• unpack what the changes mean for the players
  • take questions from everyone

Food & Drink

This event is free to attend. We encourage everyone to purchase their own food and drinks from Carragher’s. We’re grateful for their hospitality!

We like conversation

We welcome players, creators, designers, operators, bloggers, podcasters… and anyone else interested in escape rooms and other immersive entertainment. Whether you’re new to the format or entirely obsessed, this will be a gathering of conversations you’ll enjoy.
  • Swap stories
  • Meet teammates
  • Find collaborators
  • Give/ get recommendations

RSVP

Please RSVP on Facebook on by contacting us. We look forward to seeing you soon!

Escape City Buffalo – Body Collectors [Review]

“I choose you…”

Location: Tonawanda, NY

Date Played: September 2, 2018

Team size: 4-8; we recommend 4-5

Duration: 60 minutes

Price: from $28 per ticket

Ticketing: Private

REA Reaction

This was very SAW-like.

The folks behind Escape City Buffalo ran a haunt before they opened the escape room. Body Collectors drew on their experience building realistically creepy horror experiences to deliver intense, uncomfortable, and unforgettable moments. Although at times the gameplay suffered from an overreliance on searching in low light, Body Collectors successfully combined gameplay with a haunted house in this horror escape room.

If you’re anywhere near Buffalo and you enjoy horror and escape rooms, Body Collectors is a must-play.

In-game: A torture chair behind a cage.

Who is this for?

  • Adventure seekers
  • Scenery snobs
  • Horror hounds
  • SAW fans
  • Any experience level

Why play?

  • A memorable opening
  • Intense moments
  • Masterful horror set design

Story

Locked up in a murder lair, we needed to prove ourselves worthy of life, or we’d become the next collected bodies.

In-game: Bloodied tools and kitchen knives hanging on a wall.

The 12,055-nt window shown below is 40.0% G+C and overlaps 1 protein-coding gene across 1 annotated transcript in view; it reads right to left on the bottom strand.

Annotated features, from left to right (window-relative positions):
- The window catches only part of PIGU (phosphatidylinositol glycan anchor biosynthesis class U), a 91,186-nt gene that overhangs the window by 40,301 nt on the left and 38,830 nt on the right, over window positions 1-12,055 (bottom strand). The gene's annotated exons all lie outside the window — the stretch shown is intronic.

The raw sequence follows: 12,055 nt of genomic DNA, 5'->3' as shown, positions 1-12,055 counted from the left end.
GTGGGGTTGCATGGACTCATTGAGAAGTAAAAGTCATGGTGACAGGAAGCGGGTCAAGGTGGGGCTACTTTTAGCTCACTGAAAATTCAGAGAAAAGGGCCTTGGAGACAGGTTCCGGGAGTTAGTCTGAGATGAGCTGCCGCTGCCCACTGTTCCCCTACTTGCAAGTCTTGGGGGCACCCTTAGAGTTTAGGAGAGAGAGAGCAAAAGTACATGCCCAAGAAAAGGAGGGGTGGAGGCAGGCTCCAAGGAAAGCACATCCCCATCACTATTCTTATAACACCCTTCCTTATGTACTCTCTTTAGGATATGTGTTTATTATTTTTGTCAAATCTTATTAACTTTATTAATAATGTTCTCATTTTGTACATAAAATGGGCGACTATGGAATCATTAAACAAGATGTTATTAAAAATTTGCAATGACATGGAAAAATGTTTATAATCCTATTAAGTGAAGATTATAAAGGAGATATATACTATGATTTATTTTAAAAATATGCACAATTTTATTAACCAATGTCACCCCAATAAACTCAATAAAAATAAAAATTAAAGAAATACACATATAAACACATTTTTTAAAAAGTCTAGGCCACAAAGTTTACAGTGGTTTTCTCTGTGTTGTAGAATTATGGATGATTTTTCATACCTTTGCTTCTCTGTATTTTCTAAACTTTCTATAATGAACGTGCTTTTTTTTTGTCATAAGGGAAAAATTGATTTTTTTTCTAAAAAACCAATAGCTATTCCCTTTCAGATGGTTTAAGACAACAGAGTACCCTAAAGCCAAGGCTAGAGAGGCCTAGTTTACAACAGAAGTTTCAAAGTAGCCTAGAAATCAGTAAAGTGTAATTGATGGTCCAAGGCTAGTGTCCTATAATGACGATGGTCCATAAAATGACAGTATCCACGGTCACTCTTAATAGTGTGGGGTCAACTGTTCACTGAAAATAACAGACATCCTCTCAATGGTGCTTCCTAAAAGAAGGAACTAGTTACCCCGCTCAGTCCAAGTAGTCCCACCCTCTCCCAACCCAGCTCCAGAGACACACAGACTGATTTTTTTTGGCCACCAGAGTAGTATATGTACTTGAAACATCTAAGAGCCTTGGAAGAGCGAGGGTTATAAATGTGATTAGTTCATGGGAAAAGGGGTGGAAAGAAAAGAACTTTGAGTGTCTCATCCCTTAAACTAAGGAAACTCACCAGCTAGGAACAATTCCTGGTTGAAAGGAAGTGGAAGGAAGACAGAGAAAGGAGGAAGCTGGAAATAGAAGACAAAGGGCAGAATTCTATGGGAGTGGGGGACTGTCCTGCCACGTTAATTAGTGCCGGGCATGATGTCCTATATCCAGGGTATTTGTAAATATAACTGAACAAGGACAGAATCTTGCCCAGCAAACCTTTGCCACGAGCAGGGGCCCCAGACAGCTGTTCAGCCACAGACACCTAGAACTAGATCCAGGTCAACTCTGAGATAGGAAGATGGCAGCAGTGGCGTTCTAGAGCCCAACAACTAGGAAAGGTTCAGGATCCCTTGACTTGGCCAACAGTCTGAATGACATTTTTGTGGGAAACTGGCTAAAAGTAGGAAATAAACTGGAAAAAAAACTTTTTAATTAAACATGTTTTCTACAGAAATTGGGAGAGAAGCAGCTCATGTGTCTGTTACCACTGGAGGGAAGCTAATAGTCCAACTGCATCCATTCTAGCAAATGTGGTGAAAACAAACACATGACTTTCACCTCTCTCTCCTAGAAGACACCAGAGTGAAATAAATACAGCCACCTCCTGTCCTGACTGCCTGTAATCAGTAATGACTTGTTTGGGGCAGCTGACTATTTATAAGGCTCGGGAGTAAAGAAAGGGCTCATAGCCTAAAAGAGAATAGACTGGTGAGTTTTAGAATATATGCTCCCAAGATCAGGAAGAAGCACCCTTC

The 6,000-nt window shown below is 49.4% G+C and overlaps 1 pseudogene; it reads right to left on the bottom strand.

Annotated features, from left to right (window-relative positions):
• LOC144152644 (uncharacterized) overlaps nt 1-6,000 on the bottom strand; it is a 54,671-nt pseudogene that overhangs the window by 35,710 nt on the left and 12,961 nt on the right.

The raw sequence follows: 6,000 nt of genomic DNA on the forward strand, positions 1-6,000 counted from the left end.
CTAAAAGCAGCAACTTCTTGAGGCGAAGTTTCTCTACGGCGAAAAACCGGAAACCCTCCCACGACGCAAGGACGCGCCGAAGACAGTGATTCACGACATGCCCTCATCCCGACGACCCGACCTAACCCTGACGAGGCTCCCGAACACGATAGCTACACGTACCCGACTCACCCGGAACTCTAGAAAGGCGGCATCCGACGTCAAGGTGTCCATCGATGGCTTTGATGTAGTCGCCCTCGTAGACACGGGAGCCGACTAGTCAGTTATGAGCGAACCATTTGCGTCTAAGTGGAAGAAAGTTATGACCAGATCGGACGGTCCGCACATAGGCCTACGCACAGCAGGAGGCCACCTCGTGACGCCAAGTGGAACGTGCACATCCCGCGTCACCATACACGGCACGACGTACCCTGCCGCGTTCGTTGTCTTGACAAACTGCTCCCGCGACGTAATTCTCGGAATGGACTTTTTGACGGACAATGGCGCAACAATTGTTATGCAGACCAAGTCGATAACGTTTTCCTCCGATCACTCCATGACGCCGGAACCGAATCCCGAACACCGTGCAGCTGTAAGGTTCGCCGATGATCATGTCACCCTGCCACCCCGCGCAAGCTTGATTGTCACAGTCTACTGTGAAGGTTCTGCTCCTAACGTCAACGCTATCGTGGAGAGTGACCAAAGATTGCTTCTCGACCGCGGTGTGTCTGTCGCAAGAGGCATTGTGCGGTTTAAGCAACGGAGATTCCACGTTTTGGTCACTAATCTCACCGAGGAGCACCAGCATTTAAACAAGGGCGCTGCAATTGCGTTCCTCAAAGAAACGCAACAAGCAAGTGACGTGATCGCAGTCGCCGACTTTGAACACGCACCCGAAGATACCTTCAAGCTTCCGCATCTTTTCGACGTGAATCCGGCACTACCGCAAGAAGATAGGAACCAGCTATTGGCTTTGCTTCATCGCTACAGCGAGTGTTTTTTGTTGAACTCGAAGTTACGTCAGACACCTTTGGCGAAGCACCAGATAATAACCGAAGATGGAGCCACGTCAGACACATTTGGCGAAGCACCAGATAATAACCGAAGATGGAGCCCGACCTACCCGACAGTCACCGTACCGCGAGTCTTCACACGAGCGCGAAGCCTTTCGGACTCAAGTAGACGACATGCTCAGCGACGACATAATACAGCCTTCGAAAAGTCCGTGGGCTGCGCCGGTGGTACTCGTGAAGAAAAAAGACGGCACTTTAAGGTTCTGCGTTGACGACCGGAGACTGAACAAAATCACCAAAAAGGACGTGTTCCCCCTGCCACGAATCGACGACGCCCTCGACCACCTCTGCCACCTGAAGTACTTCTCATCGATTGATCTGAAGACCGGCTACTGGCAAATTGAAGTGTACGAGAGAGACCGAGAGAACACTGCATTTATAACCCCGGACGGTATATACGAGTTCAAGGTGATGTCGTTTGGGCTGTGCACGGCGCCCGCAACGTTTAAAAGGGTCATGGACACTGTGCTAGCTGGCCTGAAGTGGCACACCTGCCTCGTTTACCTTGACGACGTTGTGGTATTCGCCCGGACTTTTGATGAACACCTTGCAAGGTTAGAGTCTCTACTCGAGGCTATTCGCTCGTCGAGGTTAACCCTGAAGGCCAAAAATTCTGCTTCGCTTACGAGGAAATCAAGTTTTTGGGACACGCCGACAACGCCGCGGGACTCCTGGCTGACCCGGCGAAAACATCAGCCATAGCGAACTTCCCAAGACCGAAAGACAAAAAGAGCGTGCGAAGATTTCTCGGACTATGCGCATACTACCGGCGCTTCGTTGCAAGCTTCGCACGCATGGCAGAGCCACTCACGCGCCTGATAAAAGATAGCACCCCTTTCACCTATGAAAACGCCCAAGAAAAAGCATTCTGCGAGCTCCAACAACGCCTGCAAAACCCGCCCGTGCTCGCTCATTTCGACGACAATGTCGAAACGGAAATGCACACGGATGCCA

Setting

This dark, gritty murder lair was unnerving. From the blood and bones to the instruments of torture, the set was unsettling. This was masterful horror set design.

In-game: a bloodied, dismembered arm on a baby scale.

Gameplay

Escape City Buffalo’s Body Collectors was a horror escape room with a moderate level of difficulty.

Core gameplay revolved around searching, puzzling, and in at least one instance, bravery.

A large portion of the difficulty was derived from a combination of low light and fear.

Analysis

+ Body Collectors opened with a visually impactful, intense scene.

+ The set looked great, in a scary way. It was detailed and weathered, creating a grimy, unnerving gamespace.

– Body Collectors required substantial searching in low light. It became frustrating when the escape room bottlenecked around searching. Intensity and momentum diminished quickly at some key moments.

– One prop was too worn to facilitate a puzzle properly, especially in the dim light.

+ Nearly every critical interaction came with a memorable moment.

+ Escape City Buffalo used space well to taunt us. One prop dangled in front of us the entire game.

+ One little detail added a haunting intensity to a late-game sequence.

+ Fans of the SAW movies will really like some of the homage interactions.

Tips for Visiting